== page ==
General Motors CEO Mary Barra was one of many high-profile guests at the Automotive News World Congress, and she made a big claim.
She said GM has sold 200,000 electric cars and not a single one has needed a battery replacement. That’s an incredible feat noting GM has sold vehicles with lithium-ion batteries since the first-generation Volt, and drivers have covered hundreds of thousands of miles with their batteries providing the sole power to the wheels.
It’s worth noting a small number of Chevrolet Bolt EVs have had their batteries replaced as part of a recall campaign in April 2018, but Barra was likely referring to the need to replace a battery pack due to degradation—when a battery no longer functions as intended to provide the sufficient amount of range. Most Bolt EVs received a software update to stave off the problem, but a few electric cars housed bad cells in the battery.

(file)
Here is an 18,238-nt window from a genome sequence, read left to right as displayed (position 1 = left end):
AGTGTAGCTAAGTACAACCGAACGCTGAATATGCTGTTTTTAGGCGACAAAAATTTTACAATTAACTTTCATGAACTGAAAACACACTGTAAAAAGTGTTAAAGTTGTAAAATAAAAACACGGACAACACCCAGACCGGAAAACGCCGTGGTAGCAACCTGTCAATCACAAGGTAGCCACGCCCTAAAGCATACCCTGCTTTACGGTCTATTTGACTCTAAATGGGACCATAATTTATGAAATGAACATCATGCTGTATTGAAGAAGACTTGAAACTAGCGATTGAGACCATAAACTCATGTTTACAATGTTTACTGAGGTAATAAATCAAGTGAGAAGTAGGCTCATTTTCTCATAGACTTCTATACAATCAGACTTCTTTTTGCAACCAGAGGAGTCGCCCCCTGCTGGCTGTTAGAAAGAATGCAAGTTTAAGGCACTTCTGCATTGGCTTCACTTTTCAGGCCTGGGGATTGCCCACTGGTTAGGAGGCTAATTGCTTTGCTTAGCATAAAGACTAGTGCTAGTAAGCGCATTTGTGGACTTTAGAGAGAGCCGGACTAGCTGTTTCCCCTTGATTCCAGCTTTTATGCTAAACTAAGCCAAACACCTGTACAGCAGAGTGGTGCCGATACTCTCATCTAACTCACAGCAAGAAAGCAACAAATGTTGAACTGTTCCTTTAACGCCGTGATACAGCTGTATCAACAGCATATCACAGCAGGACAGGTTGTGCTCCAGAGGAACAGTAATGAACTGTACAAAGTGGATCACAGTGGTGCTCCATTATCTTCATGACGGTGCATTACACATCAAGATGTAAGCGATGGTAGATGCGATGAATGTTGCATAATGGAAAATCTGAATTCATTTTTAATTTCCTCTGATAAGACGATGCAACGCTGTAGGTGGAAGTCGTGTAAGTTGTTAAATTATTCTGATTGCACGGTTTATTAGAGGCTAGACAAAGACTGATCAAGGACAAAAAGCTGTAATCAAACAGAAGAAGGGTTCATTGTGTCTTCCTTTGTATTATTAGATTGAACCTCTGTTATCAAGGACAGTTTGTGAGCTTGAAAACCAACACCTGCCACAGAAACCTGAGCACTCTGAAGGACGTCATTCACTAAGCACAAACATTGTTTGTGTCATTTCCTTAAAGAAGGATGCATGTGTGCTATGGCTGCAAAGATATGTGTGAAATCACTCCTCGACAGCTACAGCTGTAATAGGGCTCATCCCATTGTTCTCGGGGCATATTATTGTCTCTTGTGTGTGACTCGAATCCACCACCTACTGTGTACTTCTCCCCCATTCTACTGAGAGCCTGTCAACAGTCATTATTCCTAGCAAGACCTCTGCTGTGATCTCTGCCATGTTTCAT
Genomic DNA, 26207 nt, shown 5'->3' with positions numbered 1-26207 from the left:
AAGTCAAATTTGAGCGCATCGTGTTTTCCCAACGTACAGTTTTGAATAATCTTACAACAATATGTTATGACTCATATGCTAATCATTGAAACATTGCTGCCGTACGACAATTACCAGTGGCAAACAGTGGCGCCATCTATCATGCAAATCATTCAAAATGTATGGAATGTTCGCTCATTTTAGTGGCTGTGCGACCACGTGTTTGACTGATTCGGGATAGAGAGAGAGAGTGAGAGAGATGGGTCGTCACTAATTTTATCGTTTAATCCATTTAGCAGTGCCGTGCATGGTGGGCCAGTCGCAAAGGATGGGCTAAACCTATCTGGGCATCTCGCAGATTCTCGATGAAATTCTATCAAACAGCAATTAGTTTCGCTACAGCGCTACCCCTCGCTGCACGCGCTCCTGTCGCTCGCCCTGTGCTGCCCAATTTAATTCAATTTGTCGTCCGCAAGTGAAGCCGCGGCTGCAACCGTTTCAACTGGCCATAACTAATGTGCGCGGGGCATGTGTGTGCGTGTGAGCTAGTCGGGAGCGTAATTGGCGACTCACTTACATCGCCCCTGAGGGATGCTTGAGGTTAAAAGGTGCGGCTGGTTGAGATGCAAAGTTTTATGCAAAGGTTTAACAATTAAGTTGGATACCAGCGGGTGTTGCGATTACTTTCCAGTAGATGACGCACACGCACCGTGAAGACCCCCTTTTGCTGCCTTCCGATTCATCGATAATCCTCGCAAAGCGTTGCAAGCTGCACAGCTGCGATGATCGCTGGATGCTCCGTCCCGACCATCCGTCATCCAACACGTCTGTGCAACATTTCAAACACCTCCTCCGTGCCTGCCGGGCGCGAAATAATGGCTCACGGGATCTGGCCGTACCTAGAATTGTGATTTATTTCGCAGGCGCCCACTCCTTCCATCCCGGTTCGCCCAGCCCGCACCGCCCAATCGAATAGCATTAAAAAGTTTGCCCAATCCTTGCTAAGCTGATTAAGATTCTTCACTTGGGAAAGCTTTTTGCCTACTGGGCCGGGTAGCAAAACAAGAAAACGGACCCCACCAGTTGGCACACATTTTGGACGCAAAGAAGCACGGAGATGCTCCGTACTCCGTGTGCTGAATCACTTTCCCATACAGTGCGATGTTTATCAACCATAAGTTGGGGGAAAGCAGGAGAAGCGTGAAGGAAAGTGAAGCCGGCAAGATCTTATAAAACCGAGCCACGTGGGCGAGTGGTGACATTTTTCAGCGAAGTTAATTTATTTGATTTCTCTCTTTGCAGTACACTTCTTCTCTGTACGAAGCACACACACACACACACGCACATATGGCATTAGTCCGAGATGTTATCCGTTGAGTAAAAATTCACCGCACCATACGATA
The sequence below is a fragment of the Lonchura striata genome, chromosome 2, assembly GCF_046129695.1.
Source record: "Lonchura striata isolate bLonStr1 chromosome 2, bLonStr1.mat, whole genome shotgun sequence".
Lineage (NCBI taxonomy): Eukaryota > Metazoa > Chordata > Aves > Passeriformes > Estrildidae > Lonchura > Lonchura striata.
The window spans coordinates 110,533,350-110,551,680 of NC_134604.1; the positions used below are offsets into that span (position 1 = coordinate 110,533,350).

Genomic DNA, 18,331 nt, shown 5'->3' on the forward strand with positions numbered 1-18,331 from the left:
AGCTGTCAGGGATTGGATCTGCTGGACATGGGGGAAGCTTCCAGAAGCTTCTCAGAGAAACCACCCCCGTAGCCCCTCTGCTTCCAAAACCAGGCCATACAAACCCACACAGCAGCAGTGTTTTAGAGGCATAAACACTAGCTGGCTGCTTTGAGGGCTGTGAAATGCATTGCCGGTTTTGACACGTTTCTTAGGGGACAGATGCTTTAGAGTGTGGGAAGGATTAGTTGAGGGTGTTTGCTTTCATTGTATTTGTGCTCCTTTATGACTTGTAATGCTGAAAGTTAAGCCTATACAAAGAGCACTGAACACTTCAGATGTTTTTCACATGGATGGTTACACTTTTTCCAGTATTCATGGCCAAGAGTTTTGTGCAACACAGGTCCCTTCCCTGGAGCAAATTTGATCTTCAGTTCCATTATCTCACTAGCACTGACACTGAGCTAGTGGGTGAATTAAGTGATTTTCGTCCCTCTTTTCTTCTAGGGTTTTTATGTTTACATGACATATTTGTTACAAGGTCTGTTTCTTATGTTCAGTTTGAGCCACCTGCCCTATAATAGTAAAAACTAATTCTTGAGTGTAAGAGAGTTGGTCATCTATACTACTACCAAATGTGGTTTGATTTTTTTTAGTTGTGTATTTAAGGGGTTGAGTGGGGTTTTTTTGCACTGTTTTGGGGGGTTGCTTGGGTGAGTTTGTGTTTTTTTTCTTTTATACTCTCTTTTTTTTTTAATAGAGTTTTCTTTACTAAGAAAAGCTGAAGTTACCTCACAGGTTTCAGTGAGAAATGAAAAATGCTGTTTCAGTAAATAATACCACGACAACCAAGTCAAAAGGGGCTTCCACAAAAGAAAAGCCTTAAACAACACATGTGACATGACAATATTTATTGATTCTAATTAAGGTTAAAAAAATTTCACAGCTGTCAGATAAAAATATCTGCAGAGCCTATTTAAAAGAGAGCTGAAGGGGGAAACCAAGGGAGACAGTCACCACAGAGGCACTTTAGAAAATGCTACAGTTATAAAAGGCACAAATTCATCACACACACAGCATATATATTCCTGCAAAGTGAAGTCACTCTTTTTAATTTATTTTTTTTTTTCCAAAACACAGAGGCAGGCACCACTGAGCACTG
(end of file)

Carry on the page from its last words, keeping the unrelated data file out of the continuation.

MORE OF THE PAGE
The Volt, however, can make that claim. Zero batteries have been replaced for degradation, which is more significant since the Volt has been on sale far longer than the Bolt EV.
It’s a major contrast to one of Chevrolet’s main electric car rivals: Nissan. Nissan Leaf models have suffered from major battery degradation in the past. One model recorded 51 percent degradation this year after seven years of use. That’s as if the battery lost 1 percent of its range every 1,240 miles.
The healthy track record should help GM as it moves to introduce more electric cars in the future. Cadillac will lead the charge with a new SUV based on a dedicated EV platform early next decade. However, every battery will eventually die and need replacing. It’s not as if GM’s batteries are bulletproof, they’re simply standing the test of time better than some others.